understanding non progressive cycles rendering

Hi all,
I’m learning blender&cycles and I’m studying how to use the non progressive render to cut rendertimes.
Reading the DingTo post in his website I’ve understood that AA samples multiply the “channels” samples (diffuse, glossy, ecc).

So if I set in PROGRESSIVE mode 2000 samples and I’m happy with the noise level, if I want to recreate the same quality in NO PROGRESSIVE I’ve to set AA & channels samples in a way to have 2000 samples as result. Is it correct??

The light samples are multiplied by the AA samples??

2000 AA samples would give the same result, but you aren’t getting any use out of the NP integrator at that point. The theory behind the NP integrator is that things like GI, reflections, AO, and so forth require more samples than is need to actually get smooth edges. So instead of sending a single ray to sample these over and over again, you send a handful of primary rays out for each pixel, and once these hit something they split into multiple rays to help average out that sample. This reduces the number of times you need to (unnecessarily) calculate the camera > first-hit path.

What you want to do instead is set a basic number of AA samples so you get clean (not noisy or jagged) edges on things. This will probably be somewhere between 16-100 depending on the scene. Then look at where you still have noise, and up the per-ray samples for that type. For example, if you get clean edges with 30 AA samples, but notice you still have really grainy reflections, you’d increase glossy samples.

The wiki for Arnold has a really handy flowchart for this, the settings in Cycles are relatively similar for the most part: https://support.solidangle.com/display/ARP/Removing+Noise+Workflow

thanks J_the_Ninja, tomorrow I’ll try and I’ll post some images.
I have a scene where the ceiling of a room receive only indirect lighting and I have difficult to clean the GI noise.
And in addition of this, I have different behaviour from the spot lights when I use PROGRESSIVE and NO PROGRESSIVE.
Anyway with images it’s simpler to speak about these problems.

As I wrote I’m showing you my problems.


I explain the different images.
The images with “01” prefix show the problems I have and in the “02” images you can see in detail the different brightness in the non-progressive version (probably the reason I have higher rendertime and noise level).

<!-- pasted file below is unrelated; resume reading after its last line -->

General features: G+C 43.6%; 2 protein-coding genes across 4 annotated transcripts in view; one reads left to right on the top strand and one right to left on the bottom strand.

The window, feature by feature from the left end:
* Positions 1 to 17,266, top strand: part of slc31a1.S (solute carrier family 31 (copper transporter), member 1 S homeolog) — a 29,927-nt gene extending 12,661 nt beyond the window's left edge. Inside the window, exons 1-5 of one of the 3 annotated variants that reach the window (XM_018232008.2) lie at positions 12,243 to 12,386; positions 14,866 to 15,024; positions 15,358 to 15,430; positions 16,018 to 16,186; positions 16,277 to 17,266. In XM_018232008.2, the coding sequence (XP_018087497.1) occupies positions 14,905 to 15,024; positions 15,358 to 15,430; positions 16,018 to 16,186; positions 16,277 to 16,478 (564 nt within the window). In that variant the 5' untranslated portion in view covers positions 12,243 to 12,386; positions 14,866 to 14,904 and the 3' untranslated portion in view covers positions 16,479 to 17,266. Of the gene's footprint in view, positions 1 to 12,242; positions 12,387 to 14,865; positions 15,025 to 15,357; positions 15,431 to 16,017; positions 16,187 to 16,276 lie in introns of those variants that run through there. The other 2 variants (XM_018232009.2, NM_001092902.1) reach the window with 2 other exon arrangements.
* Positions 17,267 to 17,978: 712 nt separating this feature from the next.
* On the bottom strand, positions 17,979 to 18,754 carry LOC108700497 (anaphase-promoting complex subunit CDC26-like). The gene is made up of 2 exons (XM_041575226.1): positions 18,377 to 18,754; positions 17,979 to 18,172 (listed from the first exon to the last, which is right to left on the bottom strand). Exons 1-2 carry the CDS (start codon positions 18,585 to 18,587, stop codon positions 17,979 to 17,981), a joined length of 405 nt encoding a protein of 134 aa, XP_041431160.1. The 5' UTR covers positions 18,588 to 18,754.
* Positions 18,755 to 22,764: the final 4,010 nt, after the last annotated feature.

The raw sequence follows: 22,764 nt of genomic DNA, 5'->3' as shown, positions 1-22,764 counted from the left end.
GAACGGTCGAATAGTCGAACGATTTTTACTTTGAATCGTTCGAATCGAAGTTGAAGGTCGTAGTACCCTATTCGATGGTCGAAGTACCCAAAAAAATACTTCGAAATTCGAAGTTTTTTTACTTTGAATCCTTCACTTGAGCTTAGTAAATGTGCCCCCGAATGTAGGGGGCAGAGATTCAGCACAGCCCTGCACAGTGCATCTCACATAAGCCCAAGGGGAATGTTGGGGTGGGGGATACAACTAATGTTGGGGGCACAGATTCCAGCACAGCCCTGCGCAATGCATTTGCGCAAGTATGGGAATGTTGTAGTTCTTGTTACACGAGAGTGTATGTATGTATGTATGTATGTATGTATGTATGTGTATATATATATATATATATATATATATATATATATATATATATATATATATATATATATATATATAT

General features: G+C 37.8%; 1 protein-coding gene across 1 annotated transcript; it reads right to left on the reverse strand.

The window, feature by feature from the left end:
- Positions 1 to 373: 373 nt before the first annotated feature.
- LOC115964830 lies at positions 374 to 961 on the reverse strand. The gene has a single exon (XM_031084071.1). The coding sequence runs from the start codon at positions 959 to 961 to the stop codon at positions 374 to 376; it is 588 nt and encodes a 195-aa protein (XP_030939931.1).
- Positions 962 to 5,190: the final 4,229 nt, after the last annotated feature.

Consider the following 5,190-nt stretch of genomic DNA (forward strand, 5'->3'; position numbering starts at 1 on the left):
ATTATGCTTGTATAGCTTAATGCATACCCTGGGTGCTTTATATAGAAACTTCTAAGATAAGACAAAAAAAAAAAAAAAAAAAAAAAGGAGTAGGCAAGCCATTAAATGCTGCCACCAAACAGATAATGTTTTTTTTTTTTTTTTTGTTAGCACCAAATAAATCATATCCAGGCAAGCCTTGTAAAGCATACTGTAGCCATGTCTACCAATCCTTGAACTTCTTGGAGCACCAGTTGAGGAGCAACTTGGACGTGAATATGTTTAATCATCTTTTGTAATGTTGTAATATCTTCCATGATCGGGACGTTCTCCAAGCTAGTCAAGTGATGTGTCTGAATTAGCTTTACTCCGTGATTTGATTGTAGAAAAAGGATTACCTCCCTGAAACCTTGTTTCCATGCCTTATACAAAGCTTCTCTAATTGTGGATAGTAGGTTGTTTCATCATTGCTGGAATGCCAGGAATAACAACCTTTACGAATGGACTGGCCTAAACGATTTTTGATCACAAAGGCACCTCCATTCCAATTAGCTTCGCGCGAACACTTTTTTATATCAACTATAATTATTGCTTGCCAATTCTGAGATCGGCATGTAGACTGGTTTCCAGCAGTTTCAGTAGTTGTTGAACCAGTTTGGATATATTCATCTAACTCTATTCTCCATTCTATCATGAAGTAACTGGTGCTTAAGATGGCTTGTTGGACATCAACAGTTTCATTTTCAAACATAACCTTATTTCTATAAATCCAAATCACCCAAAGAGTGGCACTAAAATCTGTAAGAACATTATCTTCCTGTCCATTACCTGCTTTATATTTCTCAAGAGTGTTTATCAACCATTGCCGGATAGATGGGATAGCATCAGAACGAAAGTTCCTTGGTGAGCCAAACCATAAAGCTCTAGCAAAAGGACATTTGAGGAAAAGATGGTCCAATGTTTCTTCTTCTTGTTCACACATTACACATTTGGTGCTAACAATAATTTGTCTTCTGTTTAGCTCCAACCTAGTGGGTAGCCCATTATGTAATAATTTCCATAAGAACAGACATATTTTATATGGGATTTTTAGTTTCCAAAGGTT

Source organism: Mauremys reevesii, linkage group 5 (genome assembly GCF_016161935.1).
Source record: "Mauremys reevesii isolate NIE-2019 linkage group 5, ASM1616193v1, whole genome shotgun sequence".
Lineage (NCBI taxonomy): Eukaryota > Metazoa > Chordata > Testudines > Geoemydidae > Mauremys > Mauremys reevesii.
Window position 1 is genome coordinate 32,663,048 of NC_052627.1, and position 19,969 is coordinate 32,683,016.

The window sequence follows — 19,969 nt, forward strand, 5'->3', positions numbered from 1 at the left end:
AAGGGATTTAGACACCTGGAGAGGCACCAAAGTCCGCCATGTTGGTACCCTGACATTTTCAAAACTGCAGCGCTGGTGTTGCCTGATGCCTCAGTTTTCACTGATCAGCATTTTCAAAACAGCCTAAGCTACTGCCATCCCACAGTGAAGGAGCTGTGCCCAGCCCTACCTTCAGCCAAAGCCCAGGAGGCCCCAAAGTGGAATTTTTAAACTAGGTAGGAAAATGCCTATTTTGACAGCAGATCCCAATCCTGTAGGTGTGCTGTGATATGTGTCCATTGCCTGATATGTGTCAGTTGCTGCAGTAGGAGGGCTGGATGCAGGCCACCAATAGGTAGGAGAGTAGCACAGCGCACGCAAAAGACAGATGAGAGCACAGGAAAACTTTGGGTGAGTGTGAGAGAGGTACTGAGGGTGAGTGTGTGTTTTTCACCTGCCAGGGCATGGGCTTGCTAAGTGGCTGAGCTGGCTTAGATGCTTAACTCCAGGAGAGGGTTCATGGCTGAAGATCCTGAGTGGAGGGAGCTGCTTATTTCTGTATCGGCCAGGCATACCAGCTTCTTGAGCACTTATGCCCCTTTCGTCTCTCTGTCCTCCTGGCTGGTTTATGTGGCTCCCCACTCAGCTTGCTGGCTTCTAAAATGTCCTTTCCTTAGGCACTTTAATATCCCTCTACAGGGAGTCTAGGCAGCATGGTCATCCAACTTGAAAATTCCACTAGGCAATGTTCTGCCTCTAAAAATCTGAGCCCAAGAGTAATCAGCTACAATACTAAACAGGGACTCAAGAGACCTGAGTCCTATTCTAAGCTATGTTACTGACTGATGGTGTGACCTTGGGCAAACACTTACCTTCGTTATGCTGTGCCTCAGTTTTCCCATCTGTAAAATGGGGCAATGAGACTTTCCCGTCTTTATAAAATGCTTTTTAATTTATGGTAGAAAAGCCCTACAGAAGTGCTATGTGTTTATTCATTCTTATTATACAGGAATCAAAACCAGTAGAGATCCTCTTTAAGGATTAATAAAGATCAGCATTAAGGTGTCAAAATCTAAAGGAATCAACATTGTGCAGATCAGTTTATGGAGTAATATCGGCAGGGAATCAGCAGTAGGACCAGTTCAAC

In those images I used 127 spotlights with a size of 15cm (angle 60° or 95° for different lamps with a 0.6-0.8 of blend value)

The images with “03” prefix show a test I made to check if the problem was in the spotlights I used or not.
As you can see the problems of the noise level and high rendertime still remain.
In those images I used 62 area lights with a size of 35cm

For both versions, in the “film” panel, I have an exposure value of 7 to adjust the general brightness.

I hope it’s clear…and I hope to find a solution because the opportunity to optimize rendertime give me more flexibility with the deadline.

I’m trying to achieve better rendertimes with branched path tracing (ex non-progressive) but I’m always slower to path tracing with a medium heavy and complex scene.
It could be really good to have a scene to test all together to go deeper with this mode because at the moment for my needs I think it’s very un-usefull.
If someone want to share some tests can use this thread to show us the progresses… :slight_smile:

Thumbs up!

shameless self-promotion

you are right but I’m not a BlenderCookie citizen so i can’t see your video.

is it possible to show an example of a “non balls/suzannes scene” with the path tracing version and the branched one?

and in particular if you have an interior test.
I’m using the country kitchen scene from blendswap to make some test and , at moment, I can achieve visually better results with path tracing…

thanks in advance.

As written above, I’ve done some tests with a “non spheres/suzannes scene” and if you are interested here a zip file with some results.
The filename are self-explanary.


The most interesting is AA350_D16_G8_T2_AO1_ML16_S1_Sobol_Bounces_4_0__D16_G1_T4_time_1h_31min_37sec

The “progressive” version with 5600 samples took 1h 56min (the glasses are black due to a too low transmission bounces) and is better as noise both in diffuse areas and glossy areas but the “non-progressive” one is good and acceptable.

What do you think?
The rendertime gain is good.
Do you think it’s possible to do better with the same quality??

if I modify my thread you probably will never notice the change (at least, I see this post as an old thread).